WASHINGTON (Reuters) - A cargo ship hired by the U.S. military fired warning shots at approaching boats in the Gulf, the U.S. Navy said on Friday, underscoring tension in the region as the Pentagon sharpened its warnings to Iran.
According to American defense officials, the Westward Venture cargo ship chartered by the U.S. Defense Department was traveling in international waters when two unidentified small boats approached on Thursday.
After the boats failed to respond to radio queries and a warning flare, the cargo ship’s security team fired “a few bursts” of machine gun and rifle warning shots, according to Cmdr. Lydia Robertson, a spokeswoman for the U.S. Navy’s Bahrain-based Fifth Fleet.
“The small boats left the area a short time later,” she said by telephone. “They were able to avoid a serious incident by following the procedures that we use.”
The news helped push oil prices up more than $3 to $119.50 a barrel -- within striking distance of the record $119.90 hit earlier this week -- as traders worried escalating tensions in the region could eventually disrupt crude shipments.
U.S. defense officials, speaking only on condition of anonymity, first said they suspected the boats were Iranian.
But a Fifth Fleet spokeswoman quickly backed away from that charge.
“We cannot speculate on who they are. We just don’t know. We have no proof of who they were,” said Lt. Stephanie Murdoch, another spokeswoman for the Fifth Fleet.
In Tehran, an Iranian navy source denied that any confrontation had occurred with a U.S. ship in the Gulf. But the source, quoted by a journalist for Iran’s state-owned Arabic Al-Alam TV channel, said any shooting that may have occurred could have targeted a non-Iranian vessel.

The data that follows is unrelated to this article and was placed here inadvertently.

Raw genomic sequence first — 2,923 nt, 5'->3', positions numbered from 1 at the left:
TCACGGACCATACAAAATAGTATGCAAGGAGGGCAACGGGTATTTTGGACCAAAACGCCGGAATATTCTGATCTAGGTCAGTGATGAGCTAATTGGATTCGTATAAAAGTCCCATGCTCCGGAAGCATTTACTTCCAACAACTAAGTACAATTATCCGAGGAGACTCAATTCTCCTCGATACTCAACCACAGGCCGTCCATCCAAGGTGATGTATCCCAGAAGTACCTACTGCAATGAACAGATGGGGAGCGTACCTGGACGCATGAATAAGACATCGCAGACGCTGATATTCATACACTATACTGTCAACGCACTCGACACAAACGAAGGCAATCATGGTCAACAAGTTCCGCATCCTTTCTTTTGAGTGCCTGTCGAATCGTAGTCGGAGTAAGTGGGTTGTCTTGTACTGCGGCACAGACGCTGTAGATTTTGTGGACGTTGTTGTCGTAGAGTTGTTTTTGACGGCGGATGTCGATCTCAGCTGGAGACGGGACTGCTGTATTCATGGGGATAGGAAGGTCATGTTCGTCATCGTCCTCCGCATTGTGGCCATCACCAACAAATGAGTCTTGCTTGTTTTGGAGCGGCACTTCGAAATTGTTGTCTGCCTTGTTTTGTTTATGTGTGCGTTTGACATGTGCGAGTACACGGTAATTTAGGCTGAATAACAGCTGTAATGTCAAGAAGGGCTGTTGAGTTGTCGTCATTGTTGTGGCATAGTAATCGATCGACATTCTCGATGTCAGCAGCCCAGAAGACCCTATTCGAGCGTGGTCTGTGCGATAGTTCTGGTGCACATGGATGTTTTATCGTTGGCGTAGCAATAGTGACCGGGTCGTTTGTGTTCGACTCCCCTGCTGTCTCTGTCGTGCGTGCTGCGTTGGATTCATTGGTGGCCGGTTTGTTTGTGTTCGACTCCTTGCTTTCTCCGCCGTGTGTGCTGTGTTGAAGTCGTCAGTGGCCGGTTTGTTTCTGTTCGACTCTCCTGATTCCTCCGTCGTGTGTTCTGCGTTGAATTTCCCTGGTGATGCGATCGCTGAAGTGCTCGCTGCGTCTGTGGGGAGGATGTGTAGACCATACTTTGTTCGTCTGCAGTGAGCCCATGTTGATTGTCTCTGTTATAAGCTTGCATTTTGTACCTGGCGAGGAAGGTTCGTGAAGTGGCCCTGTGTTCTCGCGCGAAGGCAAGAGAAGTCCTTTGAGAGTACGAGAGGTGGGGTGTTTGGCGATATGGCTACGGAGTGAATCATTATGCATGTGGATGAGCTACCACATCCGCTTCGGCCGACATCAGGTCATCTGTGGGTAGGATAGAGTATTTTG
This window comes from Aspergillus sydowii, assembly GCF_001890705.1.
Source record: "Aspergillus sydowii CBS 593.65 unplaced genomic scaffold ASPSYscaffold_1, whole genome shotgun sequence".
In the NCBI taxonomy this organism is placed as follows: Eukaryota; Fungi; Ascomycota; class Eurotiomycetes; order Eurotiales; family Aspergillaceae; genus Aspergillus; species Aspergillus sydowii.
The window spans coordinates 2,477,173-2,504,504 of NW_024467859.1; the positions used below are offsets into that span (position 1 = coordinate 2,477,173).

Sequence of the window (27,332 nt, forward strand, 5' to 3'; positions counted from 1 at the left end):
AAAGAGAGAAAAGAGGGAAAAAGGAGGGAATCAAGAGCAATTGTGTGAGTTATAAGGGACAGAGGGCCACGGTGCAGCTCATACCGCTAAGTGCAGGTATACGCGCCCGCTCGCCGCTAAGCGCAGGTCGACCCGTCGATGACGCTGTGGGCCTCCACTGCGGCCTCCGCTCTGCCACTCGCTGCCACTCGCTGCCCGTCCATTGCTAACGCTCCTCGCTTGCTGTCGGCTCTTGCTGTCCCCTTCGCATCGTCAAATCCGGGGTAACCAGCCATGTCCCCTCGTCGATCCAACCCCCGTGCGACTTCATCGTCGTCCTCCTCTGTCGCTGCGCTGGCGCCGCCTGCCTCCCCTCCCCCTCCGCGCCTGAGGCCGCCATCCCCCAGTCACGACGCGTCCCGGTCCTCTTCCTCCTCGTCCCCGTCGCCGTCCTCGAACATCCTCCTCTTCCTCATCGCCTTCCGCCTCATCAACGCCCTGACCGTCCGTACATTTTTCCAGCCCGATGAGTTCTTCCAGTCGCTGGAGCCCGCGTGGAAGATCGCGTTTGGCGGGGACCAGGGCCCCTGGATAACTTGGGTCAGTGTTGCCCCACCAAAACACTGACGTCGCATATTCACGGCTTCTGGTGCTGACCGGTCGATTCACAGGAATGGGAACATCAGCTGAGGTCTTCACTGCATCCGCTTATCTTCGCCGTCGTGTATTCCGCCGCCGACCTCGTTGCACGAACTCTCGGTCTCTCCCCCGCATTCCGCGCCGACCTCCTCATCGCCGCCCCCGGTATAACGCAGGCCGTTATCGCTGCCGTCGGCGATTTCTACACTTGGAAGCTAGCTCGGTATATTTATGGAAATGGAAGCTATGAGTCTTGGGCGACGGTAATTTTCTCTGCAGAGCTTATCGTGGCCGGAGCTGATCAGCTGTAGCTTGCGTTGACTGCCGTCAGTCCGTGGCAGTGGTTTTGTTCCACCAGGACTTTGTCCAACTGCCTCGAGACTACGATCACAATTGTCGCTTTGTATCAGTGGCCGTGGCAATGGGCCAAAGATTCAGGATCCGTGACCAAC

Relations between Washington and Tehran are tense over Iran’s nuclear program and who is to blame for ongoing violence in Iraq. Hostile rhetoric and close encounters in the Gulf have fueled speculation that the United States may be planning some sort of military action against Tehran.
U.S. charges of Iranian involvement in threats against its ships have also contributed to the tension.
In January, for example, the United States said five small Iranian speed boats aggressively approached three U.S. Navy ships in the Strait of Hormuz, a critical crude oil shipping route. During the confrontation, a radio message was received warning the U.S. ships they could explode within minutes.
But Iran said its boats were simply trying to identify the U.S. vessels and maritime experts said the threatening message may have come not from the Iranian boats but from a radio heckler known as “the Filipino monkey.”
In March, another U.S. military-chartered ship preparing to cross the Suez Canal fired warning shots at a small boat, killing an Egyptian on board.
The latest incident came as America’s top military officer charged Iran with increasing support for Iraqi militias and warned that the United States had military options to force Tehran to stop.
“When I say I don’t want to take any military options off the table, that certainly more than implies that we have military options,” said Adm. Michael Mullen, chairman of the U.S. Joint Chiefs of Staff. “That kind of planning activity has been going on for a long time. I think it will go on for some time into the future,” he told reporters
While U.S. officials repeatedly deny plans to strike Iran, they have not closed the door completely on military action.
“Another war in the Middle East is the last thing we need and, in fact, I believe it would be disastrous on a number of levels,” Defense Secretary Robert Gates said this week.
“But the military option must be kept on the table given the destabilizing policies of the regime and the risks inherent in a future Iranian nuclear threat -- either directly or through proliferation.”
Additional reporting by Andrew Gray in Washington and Mohammed Abbas in Manama, Editing by Chris Wilson